There, it's off my chest.  Now, I think, I can return to the mundane business of writing adventure tales, though I doubt I'll ever be able to concoct a story as outlandish and surreal as this election!  Until next time, just try to stay safe and keep breathing.  That's about all you can ask for in the wake of last Tuesday's debacle.

Tuesday, November 8, 2016

New Anthology Available

          "I love it when a plan comes together!"
                    ~ JOHN "HANNIBAL" SMITH
          This past Saturday saw the release of the steampunk anthology, Den of Antiquity, a project it gives me great pride to be associated with.  The brainchild of Bryce Raffle, a Canadian author of thrilling tales, and a true mover and shaker in the Scribblers' Den group at Steampunk Empire.  This is the Den's second anthology, which has become a traditional anniversary celebration for the group.  Bryce announced an open call for stories, I don't remember, almost six months ago, a time frame that even I could meet.  The theme was to be a den.  Fitting somehow, eh?  Well, according to my trusty Funk & Wagnalls, a den can be a private room for relaxation or study, the cave or retreat of a wild animal, or a term for a place, such as a den of thieves.  As long as the story worked a den into the narrative, it was a go.  There were eleven stories collected for inclusion, and a glance at the table of contents should prove instructive:

Brass and Coal by Jack Tyler
An Evening at the Marlon Club by Kate Philbrick
Dragon's Breath by E. C. Jarvis
The Reluctant Vampire by Neale Green
The Complications of Avery Vane by Bryce Raffle
The Jackalope Bandit by David Lee Summers
After the Catastrophe: The Lady of Castle Rock by Steve Moore
When the Tomb Breaks by William J. Jackson
All that Glitters by Karen J. Carlisle
Yggdrasil's Triumphant Return by Alice E. Keyes
After the Crash by B.A. Sinclair

          Information on all the authors can be found at Scribblers' Den, and there is a gallery of pictures and links to their Steampunk Empire pages, and from there back to their author sites, so a few mouse clicks will open up a wealth of information on a group of fine independent authors who offer tales from the cutting edge, with no publishing house prodding them to recapture the Last Big Thing.  If you are a steampunk die-hard looking for some voices that you might not yet be familiar with, or a curious newbie wanting to try out the genre, here is a list of links where the book can be obtained:

Amazon               Barnes & Noble               Kobo               iBooks

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          On the writing front, I have finally finished the line edit of Beyond the Rails III, and have begun the process of evaluating the suggestions made by my talented alpha-readers.  I can't say enough about these guys.  They read my unedited first-drafts with all their warts and running sores, and say things like, "Wouldn't this line read better as..." or, "This scene might be more effective if they used a frannistat rather than a gunkulator."  (Isn't steampunk wonderful?)  I would still rather be writing Stingaree than rewriting Beyond the Rails, but the worst part is behind me, and it paid some handsome dividends in the process.  Of course, I could publish what I have right now and be done with it, but the discipline to not do that is what keeps my ratings at 4 and up, and my reviews, as a rule, glowing.  Well, that, and those aforementioned alpha-readers.  So if I can hold to this pace over the holidays, Beyond the Rails III should be on track (no pun intended) for a January release, at which time I can throw myself whole-heartedly into Stingaree.  That's also the time that I will start to toy with ideas for the next project, and next week, I'll be soliciting opinions about that, so be sure to stop in Sunday, and we can have some real fun!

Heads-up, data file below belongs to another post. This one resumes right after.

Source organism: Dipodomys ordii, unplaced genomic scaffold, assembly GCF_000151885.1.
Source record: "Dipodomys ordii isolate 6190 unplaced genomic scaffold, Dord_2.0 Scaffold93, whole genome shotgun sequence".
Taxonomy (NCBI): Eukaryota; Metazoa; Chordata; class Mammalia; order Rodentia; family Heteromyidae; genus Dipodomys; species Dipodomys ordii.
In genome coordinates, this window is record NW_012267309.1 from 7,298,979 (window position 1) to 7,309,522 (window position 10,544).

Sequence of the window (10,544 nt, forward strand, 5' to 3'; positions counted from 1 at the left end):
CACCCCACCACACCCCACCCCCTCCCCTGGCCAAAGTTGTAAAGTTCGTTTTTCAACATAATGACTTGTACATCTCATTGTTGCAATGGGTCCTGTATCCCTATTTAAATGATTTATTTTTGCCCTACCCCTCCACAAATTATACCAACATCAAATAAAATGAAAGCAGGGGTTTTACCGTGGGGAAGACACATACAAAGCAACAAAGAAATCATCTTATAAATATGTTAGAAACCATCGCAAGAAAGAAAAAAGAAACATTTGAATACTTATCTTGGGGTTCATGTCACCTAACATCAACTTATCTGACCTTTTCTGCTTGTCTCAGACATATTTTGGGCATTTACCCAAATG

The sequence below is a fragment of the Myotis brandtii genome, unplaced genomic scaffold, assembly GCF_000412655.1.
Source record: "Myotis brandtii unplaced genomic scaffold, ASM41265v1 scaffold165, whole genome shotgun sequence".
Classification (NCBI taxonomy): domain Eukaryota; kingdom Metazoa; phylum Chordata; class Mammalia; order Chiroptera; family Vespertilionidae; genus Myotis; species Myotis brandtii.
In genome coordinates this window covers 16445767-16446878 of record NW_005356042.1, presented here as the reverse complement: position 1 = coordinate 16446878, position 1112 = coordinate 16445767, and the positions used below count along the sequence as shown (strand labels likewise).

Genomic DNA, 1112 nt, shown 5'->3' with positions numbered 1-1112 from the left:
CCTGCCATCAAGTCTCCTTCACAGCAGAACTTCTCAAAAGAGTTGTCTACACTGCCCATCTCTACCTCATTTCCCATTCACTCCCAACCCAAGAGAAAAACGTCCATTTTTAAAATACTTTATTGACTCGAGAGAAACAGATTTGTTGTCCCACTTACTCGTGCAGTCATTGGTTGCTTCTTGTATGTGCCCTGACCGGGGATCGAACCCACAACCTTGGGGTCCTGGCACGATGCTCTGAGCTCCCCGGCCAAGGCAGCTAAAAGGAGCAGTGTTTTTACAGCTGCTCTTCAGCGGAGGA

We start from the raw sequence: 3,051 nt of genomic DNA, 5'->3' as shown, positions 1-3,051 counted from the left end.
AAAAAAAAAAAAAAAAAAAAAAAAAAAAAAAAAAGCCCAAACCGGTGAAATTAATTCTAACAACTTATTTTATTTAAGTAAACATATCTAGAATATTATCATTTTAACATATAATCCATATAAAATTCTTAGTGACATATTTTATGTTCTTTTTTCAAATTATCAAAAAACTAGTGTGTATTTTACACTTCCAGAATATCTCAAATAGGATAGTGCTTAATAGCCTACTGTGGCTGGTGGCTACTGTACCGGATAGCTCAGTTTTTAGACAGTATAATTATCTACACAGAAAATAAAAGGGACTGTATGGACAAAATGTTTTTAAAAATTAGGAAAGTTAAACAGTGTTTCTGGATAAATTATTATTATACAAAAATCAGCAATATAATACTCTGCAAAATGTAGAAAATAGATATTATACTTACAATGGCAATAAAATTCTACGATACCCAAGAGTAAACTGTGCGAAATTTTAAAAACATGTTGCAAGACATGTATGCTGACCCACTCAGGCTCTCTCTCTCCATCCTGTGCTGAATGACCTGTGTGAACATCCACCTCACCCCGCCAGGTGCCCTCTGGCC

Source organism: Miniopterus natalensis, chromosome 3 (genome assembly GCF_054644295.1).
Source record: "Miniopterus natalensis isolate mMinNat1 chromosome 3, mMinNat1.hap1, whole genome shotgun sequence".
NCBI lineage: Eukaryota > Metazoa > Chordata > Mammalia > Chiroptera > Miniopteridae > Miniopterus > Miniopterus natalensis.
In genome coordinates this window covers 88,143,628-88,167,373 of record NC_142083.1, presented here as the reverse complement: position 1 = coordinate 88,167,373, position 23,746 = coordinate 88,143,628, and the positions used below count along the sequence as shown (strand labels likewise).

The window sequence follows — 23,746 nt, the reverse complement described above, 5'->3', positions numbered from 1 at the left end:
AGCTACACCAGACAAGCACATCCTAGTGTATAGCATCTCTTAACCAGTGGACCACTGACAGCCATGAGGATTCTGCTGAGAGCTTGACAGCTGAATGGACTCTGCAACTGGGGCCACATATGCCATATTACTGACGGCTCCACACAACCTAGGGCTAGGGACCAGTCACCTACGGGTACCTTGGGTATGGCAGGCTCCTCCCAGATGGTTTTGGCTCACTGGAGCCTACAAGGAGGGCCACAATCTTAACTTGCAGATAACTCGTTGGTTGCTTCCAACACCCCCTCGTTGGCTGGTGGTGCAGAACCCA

And that's 30 for this issue.  Play nice, look out for one another, and above all else, get out there and live life like you mean it!

~ "Blimprider"

Thursday, November 3, 2016

The Burden of Being a Writer

          "When you're a writer, you no longer see things with the freshness of a normal person.  There are always two figures that work inside you, and if you are at all intelligent you realize that you have lost something.  But I think there has always been this dichotomy in a real writer.  He wants to be terribly human, and he responds emotionally, and at the same time there's this cold observer who cannot cry."
                    ~ BRIAN MOORE
          Let's get one thing perfectly clear:  I am a hobbyist author.  For most of literary history, the term "author" has described both a professional and his or her profession, and by no means has that profession fallen by the wayside.   But now, over the past decade or so, through the magic of the internet, it is the case that anyone can write anything they choose and, without regard to whether they have any idea what they're doing, make a few mouse clicks, and voila, their opus is for sale on  These are the hobbyists, myself among them, who publish 5,000 new books every day.
          Those 5,000 new books run the gamut from "How does this guy not have a book deal?" to "This guy is unable to form a sentence in the English language."  The only statistic in question is how many of us admit that we're hobbyists, and how many put that unedited, virtually unreadable first-draft up for sale, and immediately list "Author" as their profession on their tax return.  But there is one area in which the professional and the hobbyist are indistinguishable.  I refer here to those hobbyists who have put at least some level of effort into learning The Craft.  You've taken a class, read some how-to books, or otherwise made some effort to grasp the basic principles of what you're trying to do.